Breaking The Wheel

A stack of pancakes

Friday Short Stack, September 30th Edition

Friday Short Stack posts are shorter, more bite-sized pieces – a little nugget of buttery knowledge before you head off for the weekend. Because everybody love pancakes! This week, it’s three of my favorite books for developing your “soft skills” – those esoteric abilities that help you work with (and in some cases around) people and their hang-ups, quirks, and egos. These are the three books that have provided me with the most utility, personally and professionally. If you find yourself struggling managing up, managing down, or just getting along, you could do worse than these weighty tomes.

How to Win Friends and Influence People by Dale Carnegie

The title makes the book sound kind of conniving, but the reality couldn’t be further from the truth. Carnegie’s classic tome is remarkably straightforward. Be nice. Be genuine. Show others that you’re interested in them and their thoughts by asking lots of questions, rather than dominating the conversation. Take responsibility for your mistakes. Be humble. And as Carnegie repeats throughout the book: “Be hearty in your approbations and lavish in your praise.” Let others know when they’ve done great work.

This isn’t some product of the self-esteem movement for millennials: Carnegie died in 1955. He just intuitively understood the managerial value of praise. And he wasn’t wrong: a recent study found that public praise was a more effective motivator than food or money.

Influence By Robert Cialdini

I have recommended this book over and over again. Influence is just straight-up awesome. Cialdini’s central premise is that we all use heuristics – small decision-making shortcuts –  all the time. If we want to pick between two products, we might just assume the more expensive one is better. Or that the busier restaurant has better food. Or that the best dressed person must be the wealthiest or most successful. We don’t do it because we’re lazy. We do it because we are faced with a non-stop river of decision points, and if we gave each one it’s due, we’d never get anything done. And as we are increasingly bombarded with information through the ever evolving media landscape, our reliance on heuristics will only intensify. If you understand how some of the more common heuristics work, you can use them to influence behavior.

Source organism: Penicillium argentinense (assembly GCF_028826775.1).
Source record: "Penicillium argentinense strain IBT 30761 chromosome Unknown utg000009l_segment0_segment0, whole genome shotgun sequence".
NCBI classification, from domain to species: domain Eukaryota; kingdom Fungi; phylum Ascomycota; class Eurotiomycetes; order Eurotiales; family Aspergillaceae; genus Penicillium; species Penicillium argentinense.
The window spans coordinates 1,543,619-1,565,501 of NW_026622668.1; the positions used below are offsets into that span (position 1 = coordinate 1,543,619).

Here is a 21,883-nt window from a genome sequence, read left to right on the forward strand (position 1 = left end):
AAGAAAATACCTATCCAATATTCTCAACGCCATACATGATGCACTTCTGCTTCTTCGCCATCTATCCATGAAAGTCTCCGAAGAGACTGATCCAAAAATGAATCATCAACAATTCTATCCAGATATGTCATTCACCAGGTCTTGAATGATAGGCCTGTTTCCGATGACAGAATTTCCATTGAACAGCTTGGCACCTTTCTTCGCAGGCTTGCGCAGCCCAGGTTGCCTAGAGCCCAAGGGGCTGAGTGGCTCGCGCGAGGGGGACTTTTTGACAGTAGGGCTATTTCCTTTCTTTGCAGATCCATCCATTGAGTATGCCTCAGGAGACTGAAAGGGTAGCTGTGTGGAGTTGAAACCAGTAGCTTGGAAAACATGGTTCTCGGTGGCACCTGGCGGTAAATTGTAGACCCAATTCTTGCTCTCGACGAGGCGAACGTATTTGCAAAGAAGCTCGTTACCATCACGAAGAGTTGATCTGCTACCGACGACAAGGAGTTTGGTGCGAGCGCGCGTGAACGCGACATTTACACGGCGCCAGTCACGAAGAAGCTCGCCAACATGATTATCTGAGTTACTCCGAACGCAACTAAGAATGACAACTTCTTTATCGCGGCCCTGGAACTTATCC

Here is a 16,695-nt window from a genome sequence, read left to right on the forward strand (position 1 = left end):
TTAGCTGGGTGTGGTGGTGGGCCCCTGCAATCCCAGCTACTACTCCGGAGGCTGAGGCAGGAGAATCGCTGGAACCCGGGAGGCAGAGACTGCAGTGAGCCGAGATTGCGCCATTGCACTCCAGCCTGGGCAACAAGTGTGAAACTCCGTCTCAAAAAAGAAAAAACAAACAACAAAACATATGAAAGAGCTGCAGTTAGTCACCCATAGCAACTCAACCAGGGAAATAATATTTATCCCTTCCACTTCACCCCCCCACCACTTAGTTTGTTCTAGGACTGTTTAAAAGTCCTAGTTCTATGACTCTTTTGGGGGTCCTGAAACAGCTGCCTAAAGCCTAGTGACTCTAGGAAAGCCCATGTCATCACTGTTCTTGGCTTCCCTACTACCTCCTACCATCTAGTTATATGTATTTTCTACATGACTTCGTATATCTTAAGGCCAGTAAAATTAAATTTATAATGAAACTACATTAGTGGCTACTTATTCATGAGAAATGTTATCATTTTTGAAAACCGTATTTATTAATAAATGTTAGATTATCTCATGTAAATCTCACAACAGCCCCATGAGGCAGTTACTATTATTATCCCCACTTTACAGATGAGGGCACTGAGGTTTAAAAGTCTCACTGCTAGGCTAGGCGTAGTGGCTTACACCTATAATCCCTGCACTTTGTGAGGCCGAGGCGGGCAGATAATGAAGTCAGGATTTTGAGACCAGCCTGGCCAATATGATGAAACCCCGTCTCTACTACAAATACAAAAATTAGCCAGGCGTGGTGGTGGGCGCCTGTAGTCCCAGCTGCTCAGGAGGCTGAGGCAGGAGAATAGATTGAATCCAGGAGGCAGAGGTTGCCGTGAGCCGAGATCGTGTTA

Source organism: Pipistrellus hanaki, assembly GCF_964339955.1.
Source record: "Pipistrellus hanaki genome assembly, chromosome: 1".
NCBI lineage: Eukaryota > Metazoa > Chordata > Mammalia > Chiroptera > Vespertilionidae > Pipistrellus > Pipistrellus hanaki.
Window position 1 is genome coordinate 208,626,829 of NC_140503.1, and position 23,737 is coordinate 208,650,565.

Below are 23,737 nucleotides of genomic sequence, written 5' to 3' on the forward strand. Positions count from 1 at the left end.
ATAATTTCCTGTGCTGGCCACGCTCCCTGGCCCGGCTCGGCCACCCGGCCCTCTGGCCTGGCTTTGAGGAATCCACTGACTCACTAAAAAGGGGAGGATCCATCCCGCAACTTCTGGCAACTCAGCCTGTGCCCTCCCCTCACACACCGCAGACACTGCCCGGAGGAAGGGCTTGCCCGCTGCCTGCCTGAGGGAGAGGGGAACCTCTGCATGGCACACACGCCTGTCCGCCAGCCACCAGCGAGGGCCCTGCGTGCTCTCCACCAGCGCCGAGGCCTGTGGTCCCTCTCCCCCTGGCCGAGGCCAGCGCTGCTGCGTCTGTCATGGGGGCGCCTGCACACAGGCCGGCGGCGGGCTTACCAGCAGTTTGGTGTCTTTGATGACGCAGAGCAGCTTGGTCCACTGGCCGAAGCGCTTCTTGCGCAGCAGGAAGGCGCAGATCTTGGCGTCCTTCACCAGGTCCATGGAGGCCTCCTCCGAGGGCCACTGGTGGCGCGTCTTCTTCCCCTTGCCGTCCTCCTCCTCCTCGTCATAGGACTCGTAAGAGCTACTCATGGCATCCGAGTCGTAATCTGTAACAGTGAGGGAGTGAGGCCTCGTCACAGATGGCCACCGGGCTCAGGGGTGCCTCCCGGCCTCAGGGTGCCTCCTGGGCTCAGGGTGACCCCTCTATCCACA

Now to be fair, this does get into some nebulous ethical gray areas. Where does “influence” stop and manipulation begin? Unfortunately, you need to figure that out for yourself. But, I offer two additional heuristics in that regard:

  1. If you are upfront about what you want (for instance, you tell someone you want them to vote for your idea), then it’s influence. If you are hiding your true intentions – for instance, you don’t ask people to vote for your idea, but instead use heuristics to discredit someone else’s idea in the hopes that people will vote for yours) then it’s manipulation
  2. Use the famous “Mom Test”: if you wouldn’t willingly tell your mother about why and how you’re using Cialdini’s ideas, there’s a good chance you’re in manipulation territory

The Power of a Positive No by Robert Ury

Ury is a legend in the world of negotiations. And he’s certainly hit some real roadblocks in his time. The Power of a Positive No sounds like it might by some hippy, granola, super-squishy love fest. In fact it is a super simple, highly practical framework for diffusing ugly points of contention without burning bridges. In short, first acknowledge the other side’s good (or at least understandable) motivation/s for its position. Then point out why you cannot say acquiesce to the request or demand in question. Then say what you can offer instead. And always have a contingency plan in case the other side is steadfast in its demand.

I’ve used Ury’s technique in my professional life, and God Damn is it effective – not just in helping resolve a conflict but also in helping keep a handle on your emotions in challenging times.

 

So that’s the list – if I could only recommend three books on soft skills, it would be those three. But if you have recommendations of your own, I’d love to hear about them in the comments section!

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